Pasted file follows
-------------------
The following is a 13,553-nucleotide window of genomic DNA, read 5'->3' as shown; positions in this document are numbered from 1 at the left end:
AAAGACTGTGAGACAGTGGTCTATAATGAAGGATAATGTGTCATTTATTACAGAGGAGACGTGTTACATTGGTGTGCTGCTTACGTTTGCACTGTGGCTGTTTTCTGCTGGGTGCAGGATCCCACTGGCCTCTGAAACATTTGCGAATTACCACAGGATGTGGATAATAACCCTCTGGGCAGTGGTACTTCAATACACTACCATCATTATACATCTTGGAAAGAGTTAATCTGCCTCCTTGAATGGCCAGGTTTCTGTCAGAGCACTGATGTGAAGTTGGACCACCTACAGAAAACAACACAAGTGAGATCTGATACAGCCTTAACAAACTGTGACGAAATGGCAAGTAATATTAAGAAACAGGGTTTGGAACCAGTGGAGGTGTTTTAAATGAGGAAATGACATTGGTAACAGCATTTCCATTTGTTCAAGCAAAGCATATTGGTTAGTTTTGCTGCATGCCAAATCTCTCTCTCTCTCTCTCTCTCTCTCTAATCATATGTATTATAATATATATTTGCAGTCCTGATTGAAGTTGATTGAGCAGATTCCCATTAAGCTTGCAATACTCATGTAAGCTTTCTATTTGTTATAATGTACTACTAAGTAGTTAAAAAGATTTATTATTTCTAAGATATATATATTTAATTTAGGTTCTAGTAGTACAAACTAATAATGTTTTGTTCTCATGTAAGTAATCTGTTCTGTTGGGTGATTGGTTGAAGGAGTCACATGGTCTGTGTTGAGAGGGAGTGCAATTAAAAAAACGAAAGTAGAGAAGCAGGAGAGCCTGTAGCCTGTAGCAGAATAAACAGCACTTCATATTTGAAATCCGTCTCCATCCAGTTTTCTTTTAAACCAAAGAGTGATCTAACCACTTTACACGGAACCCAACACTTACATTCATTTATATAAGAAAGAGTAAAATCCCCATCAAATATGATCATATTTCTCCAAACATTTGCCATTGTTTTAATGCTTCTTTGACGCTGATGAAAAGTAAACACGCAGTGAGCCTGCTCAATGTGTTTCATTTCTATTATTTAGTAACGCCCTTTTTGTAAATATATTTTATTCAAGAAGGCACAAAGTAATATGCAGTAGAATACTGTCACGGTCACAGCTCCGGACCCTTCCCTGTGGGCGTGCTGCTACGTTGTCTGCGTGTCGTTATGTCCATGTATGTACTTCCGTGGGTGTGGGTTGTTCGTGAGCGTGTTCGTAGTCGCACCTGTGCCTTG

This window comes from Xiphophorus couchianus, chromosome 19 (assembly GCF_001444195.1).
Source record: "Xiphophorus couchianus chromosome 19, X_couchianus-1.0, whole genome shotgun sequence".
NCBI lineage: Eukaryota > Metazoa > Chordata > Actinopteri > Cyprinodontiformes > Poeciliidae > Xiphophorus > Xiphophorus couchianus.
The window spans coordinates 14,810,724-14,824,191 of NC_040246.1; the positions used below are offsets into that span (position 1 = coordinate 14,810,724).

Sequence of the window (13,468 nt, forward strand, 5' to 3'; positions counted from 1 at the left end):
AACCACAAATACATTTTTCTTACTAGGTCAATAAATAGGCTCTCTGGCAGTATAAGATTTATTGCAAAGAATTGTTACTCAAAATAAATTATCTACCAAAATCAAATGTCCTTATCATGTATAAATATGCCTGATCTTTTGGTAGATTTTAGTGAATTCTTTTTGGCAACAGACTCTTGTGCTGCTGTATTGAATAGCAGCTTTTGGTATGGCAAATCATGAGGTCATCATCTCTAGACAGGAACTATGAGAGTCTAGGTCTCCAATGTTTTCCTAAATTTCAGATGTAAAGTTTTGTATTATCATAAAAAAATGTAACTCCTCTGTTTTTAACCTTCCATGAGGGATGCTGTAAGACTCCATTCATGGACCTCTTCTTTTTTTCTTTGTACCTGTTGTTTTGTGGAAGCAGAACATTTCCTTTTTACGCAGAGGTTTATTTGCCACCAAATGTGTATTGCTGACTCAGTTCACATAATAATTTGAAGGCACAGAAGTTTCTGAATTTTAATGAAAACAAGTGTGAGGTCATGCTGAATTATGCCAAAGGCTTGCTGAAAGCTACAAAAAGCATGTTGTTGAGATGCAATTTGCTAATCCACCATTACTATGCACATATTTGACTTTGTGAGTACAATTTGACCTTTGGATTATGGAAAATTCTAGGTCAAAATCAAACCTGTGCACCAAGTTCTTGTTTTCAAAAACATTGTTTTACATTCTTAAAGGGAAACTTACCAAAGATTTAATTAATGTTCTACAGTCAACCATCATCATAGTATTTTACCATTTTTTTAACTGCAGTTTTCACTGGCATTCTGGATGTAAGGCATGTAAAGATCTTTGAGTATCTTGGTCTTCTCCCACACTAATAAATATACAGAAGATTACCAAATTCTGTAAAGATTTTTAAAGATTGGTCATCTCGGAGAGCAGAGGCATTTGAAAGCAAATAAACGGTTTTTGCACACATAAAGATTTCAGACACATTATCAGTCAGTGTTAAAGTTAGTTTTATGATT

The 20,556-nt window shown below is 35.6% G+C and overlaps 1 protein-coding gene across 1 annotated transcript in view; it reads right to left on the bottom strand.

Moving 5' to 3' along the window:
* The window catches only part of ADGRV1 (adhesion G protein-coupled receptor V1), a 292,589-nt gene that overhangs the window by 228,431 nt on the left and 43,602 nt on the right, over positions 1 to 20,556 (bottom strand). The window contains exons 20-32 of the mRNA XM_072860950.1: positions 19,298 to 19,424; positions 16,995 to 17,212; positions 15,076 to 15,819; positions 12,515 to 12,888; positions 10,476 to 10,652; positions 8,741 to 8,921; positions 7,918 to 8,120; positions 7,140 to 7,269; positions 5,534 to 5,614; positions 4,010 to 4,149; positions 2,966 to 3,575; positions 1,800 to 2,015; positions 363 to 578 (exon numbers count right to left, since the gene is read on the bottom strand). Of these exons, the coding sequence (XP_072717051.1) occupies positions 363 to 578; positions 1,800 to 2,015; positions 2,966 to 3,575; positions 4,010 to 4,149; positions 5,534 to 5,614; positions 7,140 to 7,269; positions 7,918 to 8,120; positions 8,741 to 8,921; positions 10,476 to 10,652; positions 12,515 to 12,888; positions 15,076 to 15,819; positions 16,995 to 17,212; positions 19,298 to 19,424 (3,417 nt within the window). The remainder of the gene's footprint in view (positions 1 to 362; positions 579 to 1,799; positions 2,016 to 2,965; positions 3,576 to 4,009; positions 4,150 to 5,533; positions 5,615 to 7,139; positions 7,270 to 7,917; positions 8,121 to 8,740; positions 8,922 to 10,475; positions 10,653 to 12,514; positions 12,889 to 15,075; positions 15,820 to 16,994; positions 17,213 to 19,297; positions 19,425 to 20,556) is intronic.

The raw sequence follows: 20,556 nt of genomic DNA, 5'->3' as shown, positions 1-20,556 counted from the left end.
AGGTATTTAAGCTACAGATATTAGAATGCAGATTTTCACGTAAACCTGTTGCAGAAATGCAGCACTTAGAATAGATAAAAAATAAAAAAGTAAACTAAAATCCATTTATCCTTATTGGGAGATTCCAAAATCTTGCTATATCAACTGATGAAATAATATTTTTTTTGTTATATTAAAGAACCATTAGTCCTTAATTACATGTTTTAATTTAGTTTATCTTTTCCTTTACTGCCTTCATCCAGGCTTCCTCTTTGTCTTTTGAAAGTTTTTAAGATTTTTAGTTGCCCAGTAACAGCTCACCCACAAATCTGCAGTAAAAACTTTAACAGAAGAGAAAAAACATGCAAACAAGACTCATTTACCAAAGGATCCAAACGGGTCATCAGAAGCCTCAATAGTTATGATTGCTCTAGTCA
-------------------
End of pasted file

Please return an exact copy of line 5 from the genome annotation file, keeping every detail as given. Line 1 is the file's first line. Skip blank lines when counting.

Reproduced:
NCBI lineage: Eukaryota > Metazoa > Chordata > Actinopteri > Cyprinodontiformes > Poeciliidae > Xiphophorus > Xiphophorus couchianus.